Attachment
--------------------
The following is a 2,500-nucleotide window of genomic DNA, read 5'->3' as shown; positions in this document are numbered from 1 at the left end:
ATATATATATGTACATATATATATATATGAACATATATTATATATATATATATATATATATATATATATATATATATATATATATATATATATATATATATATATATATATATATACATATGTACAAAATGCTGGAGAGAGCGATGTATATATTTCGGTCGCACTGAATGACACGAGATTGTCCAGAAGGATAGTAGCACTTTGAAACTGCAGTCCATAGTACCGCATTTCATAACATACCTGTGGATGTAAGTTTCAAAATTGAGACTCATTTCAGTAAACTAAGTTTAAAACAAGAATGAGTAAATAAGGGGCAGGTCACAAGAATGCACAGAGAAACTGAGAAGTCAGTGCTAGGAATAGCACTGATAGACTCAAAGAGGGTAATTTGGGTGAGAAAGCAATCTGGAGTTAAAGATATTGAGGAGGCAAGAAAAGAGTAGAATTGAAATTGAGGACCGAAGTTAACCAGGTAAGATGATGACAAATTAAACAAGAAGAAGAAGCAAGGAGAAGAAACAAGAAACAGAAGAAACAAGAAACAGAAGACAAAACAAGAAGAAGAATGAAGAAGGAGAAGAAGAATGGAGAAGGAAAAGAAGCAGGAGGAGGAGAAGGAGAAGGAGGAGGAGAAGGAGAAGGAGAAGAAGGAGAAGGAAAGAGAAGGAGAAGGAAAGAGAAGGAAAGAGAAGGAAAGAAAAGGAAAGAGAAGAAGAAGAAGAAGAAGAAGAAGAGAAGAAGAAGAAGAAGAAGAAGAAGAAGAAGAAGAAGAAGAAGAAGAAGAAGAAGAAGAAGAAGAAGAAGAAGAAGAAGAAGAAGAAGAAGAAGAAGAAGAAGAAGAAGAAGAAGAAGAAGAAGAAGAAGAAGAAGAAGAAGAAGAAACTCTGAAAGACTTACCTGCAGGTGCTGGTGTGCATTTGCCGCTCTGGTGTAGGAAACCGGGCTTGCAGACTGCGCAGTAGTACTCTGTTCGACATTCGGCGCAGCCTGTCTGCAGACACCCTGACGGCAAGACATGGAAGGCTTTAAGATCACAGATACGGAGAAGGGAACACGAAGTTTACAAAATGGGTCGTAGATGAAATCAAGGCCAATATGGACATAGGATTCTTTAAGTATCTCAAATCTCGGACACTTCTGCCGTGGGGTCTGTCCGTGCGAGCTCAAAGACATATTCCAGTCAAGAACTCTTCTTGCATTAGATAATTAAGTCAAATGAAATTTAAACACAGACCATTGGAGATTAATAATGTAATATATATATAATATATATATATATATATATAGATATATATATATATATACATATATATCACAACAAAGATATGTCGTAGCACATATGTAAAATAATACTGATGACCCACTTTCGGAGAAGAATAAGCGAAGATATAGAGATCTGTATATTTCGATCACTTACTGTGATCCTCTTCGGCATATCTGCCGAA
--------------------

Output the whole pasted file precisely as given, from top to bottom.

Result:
The following is a 2,500-nucleotide window of genomic DNA, read 5'->3' as shown; positions in this document are numbered from 1 at the left end:
ATATATATATGTACATATATATATATATGAACATATATTATATATATATATATATATATATATATATATATATATATATATATATATATATATATATATATATATATATATATATACATATGTACAAAATGCTGGAGAGAGCGATGTATATATTTCGGTCGCACTGAATGACACGAGATTGTCCAGAAGGATAGTAGCACTTTGAAACTGCAGTCCATAGTACCGCATTTCATAACATACCTGTGGATGTAAGTTTCAAAATTGAGACTCATTTCAGTAAACTAAGTTTAAAACAAGAATGAGTAAATAAGGGGCAGGTCACAAGAATGCACAGAGAAACTGAGAAGTCAGTGCTAGGAATAGCACTGATAGACTCAAAGAGGGTAATTTGGGTGAGAAAGCAATCTGGAGTTAAAGATATTGAGGAGGCAAGAAAAGAGTAGAATTGAAATTGAGGACCGAAGTTAACCAGGTAAGATGATGACAAATTAAACAAGAAGAAGAAGCAAGGAGAAGAAACAAGAAACAGAAGAAACAAGAAACAGAAGACAAAACAAGAAGAAGAATGAAGAAGGAGAAGAAGAATGGAGAAGGAAAAGAAGCAGGAGGAGGAGAAGGAGAAGGAGGAGGAGAAGGAGAAGGAGAAGAAGGAGAAGGAAAGAGAAGGAGAAGGAAAGAGAAGGAAAGAGAAGGAAAGAAAAGGAAAGAGAAGAAGAAGAAGAAGAAGAAGAAGAGAAGAAGAAGAAGAAGAAGAAGAAGAAGAAGAAGAAGAAGAAGAAGAAGAAGAAGAAGAAGAAGAAGAAGAAGAAGAAGAAGAAGAAGAAGAAGAAGAAGAAGAAGAAGAAGAAGAAGAAGAAGAAGAAGAAGAAGAAGAAGAAGAAACTCTGAAAGACTTACCTGCAGGTGCTGGTGTGCATTTGCCGCTCTGGTGTAGGAAACCGGGCTTGCAGACTGCGCAGTAGTACTCTGTTCGACATTCGGCGCAGCCTGTCTGCAGACACCCTGACGGCAAGACATGGAAGGCTTTAAGATCACAGATACGGAGAAGGGAACACGAAGTTTACAAAATGGGTCGTAGATGAAATCAAGGCCAATATGGACATAGGATTCTTTAAGTATCTCAAATCTCGGACACTTCTGCCGTGGGGTCTGTCCGTGCGAGCTCAAAGACATATTCCAGTCAAGAACTCTTCTTGCATTAGATAATTAAGTCAAATGAAATTTAAACACAGACCATTGGAGATTAATAATGTAATATATATATAATATATATATATATATATATAGATATATATATATATATACATATATATCACAACAAAGATATGTCGTAGCACATATGTAAAATAATACTGATGACCCACTTTCGGAGAAGAATAAGCGAAGATATAGAGATCTGTATATTTCGATCACTTACTGTGATCCTCTTCGGCATATCTGCCGAA